2021-03-03-Person to watch: Bengisu Elis
They are researching future technologies such as quantum computers, developing innovative technology or algorithms, advancing supercomputing, artificial intelligence or machine learning: In loose succession, we will introduce young scientists here, from whom we are sure to hear more. Second person is bengisu Elis, who researches for the future of supercomputers at Technical Univeristy Munich.
Research for supercomputing
It's not easy to describe her job. "When computer units are connected with a cable, they communicate with each other when computing. My job is to improve this communication," says Bengisu Elis. This is how she usually explains to her parents – both bank employees and specialists in financial investments –what is behind her research work for her PhD thesis in computational science. The PhD student at the Technical University of Munich (TUM) explains her work to her younger brother using practical examples. She talks about research projects for which thousands of processors are assembled into supercomputers to calculate measurement data and use it to simulate weather conditions, the air currents around cars and railways or to evaluate the properties of materials and chemical compounds.
Technical assistance for research and science
"Supercomputers are not meant for the general public, but they sometimes work for days or weeks for a research result," says Elis. "My job in this is to improve performance and runtimes to save time and sometimes money and give researchers better ways to answer questions." In addition to the Linux cluster and the SuperMUC-NG of the Leibniz Supercomputing Centre (LRZ), the BEAST test environment is now also one of Bengisu Elis' work environments: "The new test bed is technically interesting and an extremely important tool for my work; I can use it to investigate different architectures." Therefore Elis supports the BEAST practical course as a lecturer and supervises experiments or students' Bachelor's theses, but especially for her PhD she is testing how to optimise the communication of processor types and thus speed up their work. At this point, the talk quickly turns to the "beauty of computational sciences", to the meaning and motivation of dealing with control units, processors, chips and supercomputers in the first place: "In many areas of the natural and life sciences, experiments are not possible, too expensive or cumbersome. Computational sciences and high-performance computing help here with technology and algorithms to pursue research questions. That's wonderful," says Elis with a short laugh.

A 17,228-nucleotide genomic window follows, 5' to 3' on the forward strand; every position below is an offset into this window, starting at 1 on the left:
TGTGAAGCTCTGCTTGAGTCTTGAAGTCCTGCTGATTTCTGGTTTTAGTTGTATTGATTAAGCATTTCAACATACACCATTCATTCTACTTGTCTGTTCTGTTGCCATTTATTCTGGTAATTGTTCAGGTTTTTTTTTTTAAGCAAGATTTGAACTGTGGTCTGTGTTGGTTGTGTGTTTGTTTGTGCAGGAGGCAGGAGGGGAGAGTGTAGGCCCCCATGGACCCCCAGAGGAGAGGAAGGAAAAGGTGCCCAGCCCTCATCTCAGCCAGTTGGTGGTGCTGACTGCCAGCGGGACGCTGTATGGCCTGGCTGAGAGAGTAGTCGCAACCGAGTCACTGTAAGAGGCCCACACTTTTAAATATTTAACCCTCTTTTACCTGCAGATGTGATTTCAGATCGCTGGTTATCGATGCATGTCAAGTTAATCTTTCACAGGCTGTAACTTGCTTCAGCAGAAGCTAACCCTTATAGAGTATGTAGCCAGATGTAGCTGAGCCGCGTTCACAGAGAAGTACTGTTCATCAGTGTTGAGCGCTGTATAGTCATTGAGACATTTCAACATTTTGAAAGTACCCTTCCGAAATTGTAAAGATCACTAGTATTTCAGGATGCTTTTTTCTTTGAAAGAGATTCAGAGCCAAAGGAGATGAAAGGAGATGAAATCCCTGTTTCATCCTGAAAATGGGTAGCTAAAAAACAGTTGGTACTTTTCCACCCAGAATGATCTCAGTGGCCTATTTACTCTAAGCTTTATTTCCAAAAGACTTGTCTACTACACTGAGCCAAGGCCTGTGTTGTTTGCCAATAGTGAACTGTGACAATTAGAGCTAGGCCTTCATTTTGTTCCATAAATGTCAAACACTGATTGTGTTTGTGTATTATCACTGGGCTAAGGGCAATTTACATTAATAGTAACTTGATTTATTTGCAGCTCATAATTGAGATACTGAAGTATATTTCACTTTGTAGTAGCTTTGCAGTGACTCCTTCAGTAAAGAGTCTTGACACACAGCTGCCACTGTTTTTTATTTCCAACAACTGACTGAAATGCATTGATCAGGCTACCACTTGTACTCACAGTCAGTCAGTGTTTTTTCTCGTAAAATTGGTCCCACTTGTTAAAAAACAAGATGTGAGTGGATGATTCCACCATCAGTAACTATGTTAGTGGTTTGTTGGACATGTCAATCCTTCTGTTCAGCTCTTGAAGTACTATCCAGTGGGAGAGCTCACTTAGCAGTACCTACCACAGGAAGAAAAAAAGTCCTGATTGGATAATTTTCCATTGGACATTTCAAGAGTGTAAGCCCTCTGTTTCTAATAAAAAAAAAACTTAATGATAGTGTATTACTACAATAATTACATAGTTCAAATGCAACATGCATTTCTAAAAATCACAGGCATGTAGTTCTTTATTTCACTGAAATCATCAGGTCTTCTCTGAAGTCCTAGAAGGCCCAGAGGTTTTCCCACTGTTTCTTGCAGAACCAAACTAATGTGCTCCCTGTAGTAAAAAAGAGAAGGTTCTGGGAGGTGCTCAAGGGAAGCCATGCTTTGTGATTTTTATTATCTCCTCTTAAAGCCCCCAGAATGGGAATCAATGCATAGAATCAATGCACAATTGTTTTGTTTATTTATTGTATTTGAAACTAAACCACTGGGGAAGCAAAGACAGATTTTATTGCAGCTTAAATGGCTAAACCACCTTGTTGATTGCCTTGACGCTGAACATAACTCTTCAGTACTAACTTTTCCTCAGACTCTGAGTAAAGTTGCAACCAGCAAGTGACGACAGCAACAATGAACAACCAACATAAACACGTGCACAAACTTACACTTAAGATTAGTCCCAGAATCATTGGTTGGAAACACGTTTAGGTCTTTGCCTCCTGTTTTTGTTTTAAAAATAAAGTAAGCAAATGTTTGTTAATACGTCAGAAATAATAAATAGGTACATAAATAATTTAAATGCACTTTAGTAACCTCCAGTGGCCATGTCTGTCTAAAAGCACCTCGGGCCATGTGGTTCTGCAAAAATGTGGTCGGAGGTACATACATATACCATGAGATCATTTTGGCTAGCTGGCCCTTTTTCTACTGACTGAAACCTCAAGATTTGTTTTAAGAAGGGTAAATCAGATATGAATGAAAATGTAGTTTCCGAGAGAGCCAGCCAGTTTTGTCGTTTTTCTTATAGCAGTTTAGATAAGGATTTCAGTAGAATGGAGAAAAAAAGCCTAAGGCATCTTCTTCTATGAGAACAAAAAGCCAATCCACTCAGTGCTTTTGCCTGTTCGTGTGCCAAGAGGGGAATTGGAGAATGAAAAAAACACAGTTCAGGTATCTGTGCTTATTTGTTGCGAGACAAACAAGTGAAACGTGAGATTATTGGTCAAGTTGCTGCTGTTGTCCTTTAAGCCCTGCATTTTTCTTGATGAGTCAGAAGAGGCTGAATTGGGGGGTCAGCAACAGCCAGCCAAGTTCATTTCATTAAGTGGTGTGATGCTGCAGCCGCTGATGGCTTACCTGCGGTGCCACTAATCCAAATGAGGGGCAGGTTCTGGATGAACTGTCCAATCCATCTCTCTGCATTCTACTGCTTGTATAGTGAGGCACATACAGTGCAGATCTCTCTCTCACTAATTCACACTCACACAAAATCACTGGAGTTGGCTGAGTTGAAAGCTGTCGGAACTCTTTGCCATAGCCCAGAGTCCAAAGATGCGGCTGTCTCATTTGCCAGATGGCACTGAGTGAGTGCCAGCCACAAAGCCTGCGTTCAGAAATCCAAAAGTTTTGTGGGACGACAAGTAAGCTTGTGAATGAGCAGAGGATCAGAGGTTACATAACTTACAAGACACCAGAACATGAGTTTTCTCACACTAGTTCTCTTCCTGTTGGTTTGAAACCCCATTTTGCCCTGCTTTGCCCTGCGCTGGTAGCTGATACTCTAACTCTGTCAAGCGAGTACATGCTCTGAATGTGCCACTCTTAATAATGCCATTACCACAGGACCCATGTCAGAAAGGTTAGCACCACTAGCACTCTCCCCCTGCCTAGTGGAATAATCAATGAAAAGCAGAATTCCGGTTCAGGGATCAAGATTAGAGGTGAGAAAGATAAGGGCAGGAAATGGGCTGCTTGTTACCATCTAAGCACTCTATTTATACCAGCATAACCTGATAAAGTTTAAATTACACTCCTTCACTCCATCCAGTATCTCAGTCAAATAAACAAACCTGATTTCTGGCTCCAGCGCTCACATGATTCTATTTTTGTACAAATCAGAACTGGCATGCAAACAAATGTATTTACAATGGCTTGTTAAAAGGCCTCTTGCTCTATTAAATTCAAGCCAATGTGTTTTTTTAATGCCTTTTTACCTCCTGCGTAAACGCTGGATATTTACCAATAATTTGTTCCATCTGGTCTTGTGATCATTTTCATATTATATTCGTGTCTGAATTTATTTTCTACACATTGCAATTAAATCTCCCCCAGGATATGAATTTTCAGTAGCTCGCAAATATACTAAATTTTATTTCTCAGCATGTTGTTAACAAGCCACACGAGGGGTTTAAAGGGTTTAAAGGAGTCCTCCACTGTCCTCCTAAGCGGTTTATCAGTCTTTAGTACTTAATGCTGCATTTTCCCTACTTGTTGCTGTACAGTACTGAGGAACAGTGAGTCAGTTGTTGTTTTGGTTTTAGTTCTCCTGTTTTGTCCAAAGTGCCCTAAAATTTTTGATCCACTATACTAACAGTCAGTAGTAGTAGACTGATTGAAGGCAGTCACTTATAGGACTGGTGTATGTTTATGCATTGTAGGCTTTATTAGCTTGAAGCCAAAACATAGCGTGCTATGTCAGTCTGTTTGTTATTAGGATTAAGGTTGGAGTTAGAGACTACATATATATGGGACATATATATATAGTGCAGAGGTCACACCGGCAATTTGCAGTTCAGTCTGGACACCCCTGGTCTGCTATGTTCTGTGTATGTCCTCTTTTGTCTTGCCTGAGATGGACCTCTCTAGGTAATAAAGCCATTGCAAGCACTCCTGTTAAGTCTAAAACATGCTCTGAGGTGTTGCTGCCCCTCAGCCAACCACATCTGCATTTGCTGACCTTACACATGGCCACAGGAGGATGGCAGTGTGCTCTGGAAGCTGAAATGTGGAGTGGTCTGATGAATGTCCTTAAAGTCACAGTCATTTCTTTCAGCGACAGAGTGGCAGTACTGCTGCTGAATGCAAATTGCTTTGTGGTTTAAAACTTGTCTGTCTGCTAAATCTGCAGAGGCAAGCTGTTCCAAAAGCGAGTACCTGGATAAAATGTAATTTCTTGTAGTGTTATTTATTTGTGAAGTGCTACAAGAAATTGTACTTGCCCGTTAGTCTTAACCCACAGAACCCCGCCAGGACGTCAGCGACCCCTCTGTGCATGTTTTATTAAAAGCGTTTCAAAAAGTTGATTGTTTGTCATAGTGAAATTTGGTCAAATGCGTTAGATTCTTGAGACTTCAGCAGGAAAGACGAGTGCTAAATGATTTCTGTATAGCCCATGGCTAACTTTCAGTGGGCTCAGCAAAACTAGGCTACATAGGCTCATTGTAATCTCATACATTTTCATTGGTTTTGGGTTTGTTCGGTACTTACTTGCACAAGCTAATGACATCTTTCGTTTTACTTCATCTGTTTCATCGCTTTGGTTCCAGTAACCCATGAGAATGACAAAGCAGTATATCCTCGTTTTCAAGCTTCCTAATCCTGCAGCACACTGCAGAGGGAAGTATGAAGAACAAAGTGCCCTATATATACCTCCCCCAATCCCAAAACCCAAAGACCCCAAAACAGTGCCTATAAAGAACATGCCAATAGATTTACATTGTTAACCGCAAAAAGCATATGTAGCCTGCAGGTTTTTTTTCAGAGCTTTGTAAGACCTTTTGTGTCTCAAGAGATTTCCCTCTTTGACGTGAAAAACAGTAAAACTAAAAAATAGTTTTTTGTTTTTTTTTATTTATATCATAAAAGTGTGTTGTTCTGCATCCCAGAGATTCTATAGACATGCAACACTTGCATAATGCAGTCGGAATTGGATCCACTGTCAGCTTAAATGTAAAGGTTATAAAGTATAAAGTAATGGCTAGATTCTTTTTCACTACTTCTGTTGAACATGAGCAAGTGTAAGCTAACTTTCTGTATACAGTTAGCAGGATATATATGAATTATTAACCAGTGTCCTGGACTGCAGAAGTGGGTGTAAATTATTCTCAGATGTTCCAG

Enthusiasm resounds, but instead of raving about new technologies and opportunities, Elis prefers to engage with arguments and explanations. In conversation, she listens carefully, thinks longer about some answers, underlines them with certain, calm gestures. She is straightforward, very likeable, hands-on, optimistic: "Due to the growing amount of data, computational sciences are penetrating every area of knowledge, which is why research in this field is so important. That makes me happy, I solve problems and develop ideas for future IT architectures that can help science and society."
Optimising the communication of processors for more performance